The spirit of frictionless selling hits the mark: How can we make it as easy as possible for our buyers to move through their journeys?
Yet, when we think of frictionless selling, we must consider a key element that will continue to hinder sales and marketing teams from achieving this noble and effective goal, and that is the underlying objective to buy from us and choose our solutions – to “pick me, pick me!”
As long as our goals remain to sell to the buyer rather than to serve the buyer, frictionless selling will fail to amount to an easier buying process and consistent resulting sales. But, if we can truly put buyers first and make their journey as seamless and valuable as possible, then we can manage the true intent of frictionless selling.
The Buying Process Is Full of Friction
Marketing and sales teams are making it too difficult for buyers to find solutions to their pains – so much so that CSO Insights found less than a quarter (23 percent) of buyers would turn to vendor salespeople as a top three resource to solve their business problems.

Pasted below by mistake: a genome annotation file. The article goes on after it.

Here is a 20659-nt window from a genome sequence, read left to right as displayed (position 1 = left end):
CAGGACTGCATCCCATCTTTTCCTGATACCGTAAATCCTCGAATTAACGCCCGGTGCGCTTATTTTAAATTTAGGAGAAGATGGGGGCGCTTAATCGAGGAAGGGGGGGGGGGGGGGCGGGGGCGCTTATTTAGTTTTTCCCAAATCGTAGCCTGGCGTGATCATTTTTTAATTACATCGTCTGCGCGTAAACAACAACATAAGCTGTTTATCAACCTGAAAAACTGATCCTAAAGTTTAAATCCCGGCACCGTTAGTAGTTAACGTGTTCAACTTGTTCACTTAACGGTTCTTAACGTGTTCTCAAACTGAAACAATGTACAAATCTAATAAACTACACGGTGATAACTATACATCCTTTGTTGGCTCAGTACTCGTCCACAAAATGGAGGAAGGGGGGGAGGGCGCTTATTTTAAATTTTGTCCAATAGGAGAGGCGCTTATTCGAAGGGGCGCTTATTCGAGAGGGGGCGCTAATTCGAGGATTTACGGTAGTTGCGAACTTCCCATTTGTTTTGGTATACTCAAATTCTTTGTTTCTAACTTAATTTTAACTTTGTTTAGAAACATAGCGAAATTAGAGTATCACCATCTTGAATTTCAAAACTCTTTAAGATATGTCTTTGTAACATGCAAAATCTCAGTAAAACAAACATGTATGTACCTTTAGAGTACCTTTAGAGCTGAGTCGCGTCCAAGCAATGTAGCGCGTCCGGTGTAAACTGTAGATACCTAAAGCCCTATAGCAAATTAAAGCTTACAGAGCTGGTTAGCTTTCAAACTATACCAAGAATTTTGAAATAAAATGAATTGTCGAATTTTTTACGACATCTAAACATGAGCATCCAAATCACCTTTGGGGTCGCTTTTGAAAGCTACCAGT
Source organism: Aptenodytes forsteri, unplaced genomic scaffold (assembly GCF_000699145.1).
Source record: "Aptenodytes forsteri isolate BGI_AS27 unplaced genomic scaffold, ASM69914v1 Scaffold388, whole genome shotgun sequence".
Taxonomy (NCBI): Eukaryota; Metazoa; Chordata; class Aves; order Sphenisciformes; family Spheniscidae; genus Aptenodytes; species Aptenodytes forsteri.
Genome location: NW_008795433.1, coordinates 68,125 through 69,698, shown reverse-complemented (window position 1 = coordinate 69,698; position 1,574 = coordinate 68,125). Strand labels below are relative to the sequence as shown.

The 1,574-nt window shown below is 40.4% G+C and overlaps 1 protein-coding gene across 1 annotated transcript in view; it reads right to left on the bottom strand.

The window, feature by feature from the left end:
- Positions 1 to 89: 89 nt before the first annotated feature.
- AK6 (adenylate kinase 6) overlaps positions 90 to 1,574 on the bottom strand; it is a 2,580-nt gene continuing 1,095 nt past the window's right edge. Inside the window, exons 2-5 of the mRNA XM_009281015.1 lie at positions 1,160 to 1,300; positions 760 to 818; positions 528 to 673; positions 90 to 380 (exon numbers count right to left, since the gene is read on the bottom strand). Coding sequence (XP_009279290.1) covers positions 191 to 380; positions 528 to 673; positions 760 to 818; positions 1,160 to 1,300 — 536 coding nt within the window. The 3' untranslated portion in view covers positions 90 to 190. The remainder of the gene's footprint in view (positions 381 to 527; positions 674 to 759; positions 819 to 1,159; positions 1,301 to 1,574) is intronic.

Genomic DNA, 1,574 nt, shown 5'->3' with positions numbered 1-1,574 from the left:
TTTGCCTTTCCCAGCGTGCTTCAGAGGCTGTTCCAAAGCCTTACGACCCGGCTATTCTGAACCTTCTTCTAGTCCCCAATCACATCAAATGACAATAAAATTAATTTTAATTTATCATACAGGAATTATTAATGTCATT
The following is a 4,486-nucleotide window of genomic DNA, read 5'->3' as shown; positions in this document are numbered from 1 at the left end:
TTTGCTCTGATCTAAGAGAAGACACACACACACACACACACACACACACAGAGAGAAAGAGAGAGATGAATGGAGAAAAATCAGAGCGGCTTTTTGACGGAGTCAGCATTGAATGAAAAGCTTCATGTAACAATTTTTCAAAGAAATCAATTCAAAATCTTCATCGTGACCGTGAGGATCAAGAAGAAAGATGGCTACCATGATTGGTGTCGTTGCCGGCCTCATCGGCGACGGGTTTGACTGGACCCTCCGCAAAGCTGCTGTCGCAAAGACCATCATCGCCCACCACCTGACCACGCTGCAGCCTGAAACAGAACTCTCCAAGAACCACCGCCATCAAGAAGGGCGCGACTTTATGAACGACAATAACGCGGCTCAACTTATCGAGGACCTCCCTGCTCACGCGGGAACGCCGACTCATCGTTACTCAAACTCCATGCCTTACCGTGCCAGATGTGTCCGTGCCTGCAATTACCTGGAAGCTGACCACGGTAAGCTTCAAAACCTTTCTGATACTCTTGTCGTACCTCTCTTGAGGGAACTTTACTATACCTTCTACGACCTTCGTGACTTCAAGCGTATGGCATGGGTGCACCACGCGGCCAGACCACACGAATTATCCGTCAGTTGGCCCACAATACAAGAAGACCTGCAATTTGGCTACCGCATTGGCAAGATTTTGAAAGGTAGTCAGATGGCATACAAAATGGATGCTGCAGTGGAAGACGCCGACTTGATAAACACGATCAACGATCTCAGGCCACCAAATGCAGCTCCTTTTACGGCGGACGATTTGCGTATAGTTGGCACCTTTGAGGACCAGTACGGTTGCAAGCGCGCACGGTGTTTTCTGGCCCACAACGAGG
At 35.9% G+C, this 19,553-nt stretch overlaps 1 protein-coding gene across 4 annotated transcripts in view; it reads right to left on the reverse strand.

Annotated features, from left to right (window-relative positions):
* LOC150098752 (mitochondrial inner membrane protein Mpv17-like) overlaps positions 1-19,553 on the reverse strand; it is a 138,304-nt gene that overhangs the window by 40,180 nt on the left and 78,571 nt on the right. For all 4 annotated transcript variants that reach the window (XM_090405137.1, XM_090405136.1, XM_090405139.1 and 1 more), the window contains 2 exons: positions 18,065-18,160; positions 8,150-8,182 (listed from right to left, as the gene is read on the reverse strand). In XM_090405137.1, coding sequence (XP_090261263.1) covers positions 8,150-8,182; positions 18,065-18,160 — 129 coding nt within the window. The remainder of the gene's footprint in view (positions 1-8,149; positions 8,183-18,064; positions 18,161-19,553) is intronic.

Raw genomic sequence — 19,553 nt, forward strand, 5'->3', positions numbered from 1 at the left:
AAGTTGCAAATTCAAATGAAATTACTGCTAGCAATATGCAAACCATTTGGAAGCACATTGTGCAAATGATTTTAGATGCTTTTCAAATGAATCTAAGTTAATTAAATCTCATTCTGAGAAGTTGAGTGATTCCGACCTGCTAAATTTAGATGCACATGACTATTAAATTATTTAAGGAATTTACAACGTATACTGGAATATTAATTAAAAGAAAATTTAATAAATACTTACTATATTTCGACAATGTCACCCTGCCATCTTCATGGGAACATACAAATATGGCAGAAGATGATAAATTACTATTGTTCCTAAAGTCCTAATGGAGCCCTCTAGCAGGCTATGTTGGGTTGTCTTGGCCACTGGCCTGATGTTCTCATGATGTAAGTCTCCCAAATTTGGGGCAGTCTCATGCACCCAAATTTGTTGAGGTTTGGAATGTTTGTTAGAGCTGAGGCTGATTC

According to Forrester Research, B2B buyers believe only 8 percent of sellers are focused on driving a valuable end result for the buyer. No wonder most buyers choose to engage sellers later in their journeys – because they do not perceive any value in doing so earlier; moreover, their experience is that sellers are too invested in their own motives and not what is in the best interest of the buyer.
This is an issue because buyers are often unaware of all their pains or their real underlying issues. Status quo is rarely the best answer for any buyer. Yet overcoming status quo is not a simple task for buyers to process on their own – let alone recognize.
When buyers traverse today’s selling environment, they do so without true guidance, for fear that a seller will be focused only on trying to make it as easy as possible to get the buyer’s money – rather than to provide the buyer real solutions.
Yet operating without the insights of a trusted seller has not fared well for buyers, either. Upwards of 60 percent of B2B buying journeys end in no action (Aberdeen), and more than 40 percent of B2B purchases are followed by second-guessing (Harvard Business Review).